posted by naju at 11:01 AM on September 15, 2014


naju, my ex ate at noma in January. Said it was nice, but another restaurant (Kokkeriet) in Copenhagen was superior. Then again, he's more interested in mountains of oysters and caviar than (and who can blame him) more experimental stuff, so YMMV.

(I'd rather eat at noma because they're more creative, but still.)
posted by feckless fecal fear mongering at 11:03 AM on September 15, 2014 [3 favorites]


In my mind the most pretentious dishes have less to do about cost. I'm thinking of the ones that claim to be "good" because of rarity of the animal or the cruelty inflicted upon it beforehand. Things like dishes made from endangered species or the ones where birds are first force fed and then slaughtered by drowning them in alcohol.
posted by Poldo at 11:04 AM on September 15, 2014 [2 favorites]


The "somebody got sick here" trump card people is so ridiculous. I hear it when people talk about cruises, too. People get sick. From restaurants sometimes. It happens. People also get sick eating at home, going to work, walking around town, or doing just about anything.
posted by festivus at 11:05 AM on September 15, 2014 [1 favorite]


The "somebody got sick here" trump card people is so ridiculous.

FWIW, I was totally joking. No way in hell I'd let that story stop me from eating there.
posted by asterix at 11:09 AM on September 15, 2014 [1 favorite]


Ah, fair enough. I have a few friends that use it as a legitimate argument.
posted by festivus at 11:10 AM on September 15, 2014


Travel is equally ephemeral.

Yeah, travel is a better example. I spent a few grand going to hang out in Ibiza with a friend who had a gig at Space and brought nothing home but a hangover and have 0 regrets.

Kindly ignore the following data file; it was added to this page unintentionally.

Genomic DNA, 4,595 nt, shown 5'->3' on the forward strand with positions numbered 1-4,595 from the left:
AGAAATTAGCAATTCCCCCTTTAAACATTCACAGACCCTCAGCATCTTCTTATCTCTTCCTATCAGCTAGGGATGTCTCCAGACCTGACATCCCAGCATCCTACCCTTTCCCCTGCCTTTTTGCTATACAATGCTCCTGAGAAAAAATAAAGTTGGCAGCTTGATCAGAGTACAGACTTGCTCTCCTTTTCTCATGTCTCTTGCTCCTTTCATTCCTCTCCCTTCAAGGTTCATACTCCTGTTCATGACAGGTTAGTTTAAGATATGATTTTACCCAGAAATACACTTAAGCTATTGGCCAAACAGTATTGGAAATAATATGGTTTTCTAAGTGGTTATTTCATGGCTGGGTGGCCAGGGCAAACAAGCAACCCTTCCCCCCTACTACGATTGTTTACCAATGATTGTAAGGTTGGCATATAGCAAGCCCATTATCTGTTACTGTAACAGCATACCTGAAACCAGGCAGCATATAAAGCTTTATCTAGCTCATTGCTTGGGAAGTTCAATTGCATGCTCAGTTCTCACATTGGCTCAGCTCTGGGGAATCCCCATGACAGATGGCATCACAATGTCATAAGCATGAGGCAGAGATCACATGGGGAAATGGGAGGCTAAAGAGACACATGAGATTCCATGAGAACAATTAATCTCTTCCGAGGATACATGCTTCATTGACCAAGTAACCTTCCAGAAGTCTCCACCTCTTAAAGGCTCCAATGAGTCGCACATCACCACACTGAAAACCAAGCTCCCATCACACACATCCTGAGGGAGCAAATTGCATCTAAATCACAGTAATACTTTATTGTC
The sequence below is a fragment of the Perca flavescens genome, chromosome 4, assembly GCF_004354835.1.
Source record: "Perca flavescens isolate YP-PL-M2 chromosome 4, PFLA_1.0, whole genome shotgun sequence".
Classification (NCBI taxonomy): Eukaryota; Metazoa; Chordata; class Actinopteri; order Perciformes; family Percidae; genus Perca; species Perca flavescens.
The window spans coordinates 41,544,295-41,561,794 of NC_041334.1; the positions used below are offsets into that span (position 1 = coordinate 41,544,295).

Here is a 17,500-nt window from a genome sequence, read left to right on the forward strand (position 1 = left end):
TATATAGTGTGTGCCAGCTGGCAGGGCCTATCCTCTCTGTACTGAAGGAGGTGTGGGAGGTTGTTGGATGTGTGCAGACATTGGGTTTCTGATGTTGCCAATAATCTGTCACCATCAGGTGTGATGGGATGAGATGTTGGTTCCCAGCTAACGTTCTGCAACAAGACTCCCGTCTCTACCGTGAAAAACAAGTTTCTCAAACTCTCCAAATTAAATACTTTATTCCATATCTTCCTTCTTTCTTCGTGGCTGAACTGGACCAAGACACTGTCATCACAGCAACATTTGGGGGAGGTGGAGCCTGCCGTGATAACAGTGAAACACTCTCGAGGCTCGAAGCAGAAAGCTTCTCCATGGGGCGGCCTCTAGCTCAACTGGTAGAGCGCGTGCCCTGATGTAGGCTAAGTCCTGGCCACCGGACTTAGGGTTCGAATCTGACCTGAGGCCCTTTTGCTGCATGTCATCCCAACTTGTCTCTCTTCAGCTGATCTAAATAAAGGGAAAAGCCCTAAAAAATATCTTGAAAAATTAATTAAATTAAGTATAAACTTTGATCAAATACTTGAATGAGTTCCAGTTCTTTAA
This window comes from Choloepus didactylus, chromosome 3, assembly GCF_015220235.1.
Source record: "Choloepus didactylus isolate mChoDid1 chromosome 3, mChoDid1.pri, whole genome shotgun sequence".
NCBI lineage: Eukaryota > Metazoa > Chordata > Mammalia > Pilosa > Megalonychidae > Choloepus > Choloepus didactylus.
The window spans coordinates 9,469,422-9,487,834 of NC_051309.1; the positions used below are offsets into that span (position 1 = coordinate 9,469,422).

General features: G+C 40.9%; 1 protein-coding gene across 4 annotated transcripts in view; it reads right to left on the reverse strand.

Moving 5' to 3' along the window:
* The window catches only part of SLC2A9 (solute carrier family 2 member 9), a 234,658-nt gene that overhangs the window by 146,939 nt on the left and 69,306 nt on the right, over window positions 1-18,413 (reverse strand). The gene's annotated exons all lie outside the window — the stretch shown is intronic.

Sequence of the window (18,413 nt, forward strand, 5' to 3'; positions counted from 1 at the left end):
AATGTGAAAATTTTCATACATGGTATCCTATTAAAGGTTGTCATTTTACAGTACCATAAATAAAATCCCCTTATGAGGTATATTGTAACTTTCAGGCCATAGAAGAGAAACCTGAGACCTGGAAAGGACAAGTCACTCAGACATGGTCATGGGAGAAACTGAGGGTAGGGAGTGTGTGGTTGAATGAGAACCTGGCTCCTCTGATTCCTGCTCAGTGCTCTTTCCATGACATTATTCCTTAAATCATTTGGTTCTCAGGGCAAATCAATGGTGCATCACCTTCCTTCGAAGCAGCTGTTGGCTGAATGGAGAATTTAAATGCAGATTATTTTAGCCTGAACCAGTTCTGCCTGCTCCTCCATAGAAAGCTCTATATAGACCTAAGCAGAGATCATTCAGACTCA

posted by empath at 11:13 AM on September 15, 2014 [2 favorites]


"The pleasure of the table belongs to all ages, to all conditions, to all countries, and to all areas; it mingles with all other pleasures, and remains at last to console us for their departure."
--Jean Anthelme Brillat-Savarin

"Is this your card?"
--GOB
posted by valkane at 11:30 AM on September 15, 2014 [2 favorites]


those card tricks are easy - it's a fake deck with 50% of cards having the same pattern on it, let's say raspberry. Those 50% of cards are slightly smaller than the other 50% so when you cut and shuffle, physics dictates that you'll always hit the raspberry, but when you fan out the cards, all the other flavors will show up. I've seen this trick 1M times and it's lame every time.

No no no, the deck of cards is legit, the trick is there's 52 different chocolates hidden in the diner's immediate vicinity.
posted by EndsOfInvention at 11:31 AM on September 15, 2014 [9 favorites]


Not even the chefs know the secrets of the card trick, which the servers learned from David Copperfield’s actual magic consultants.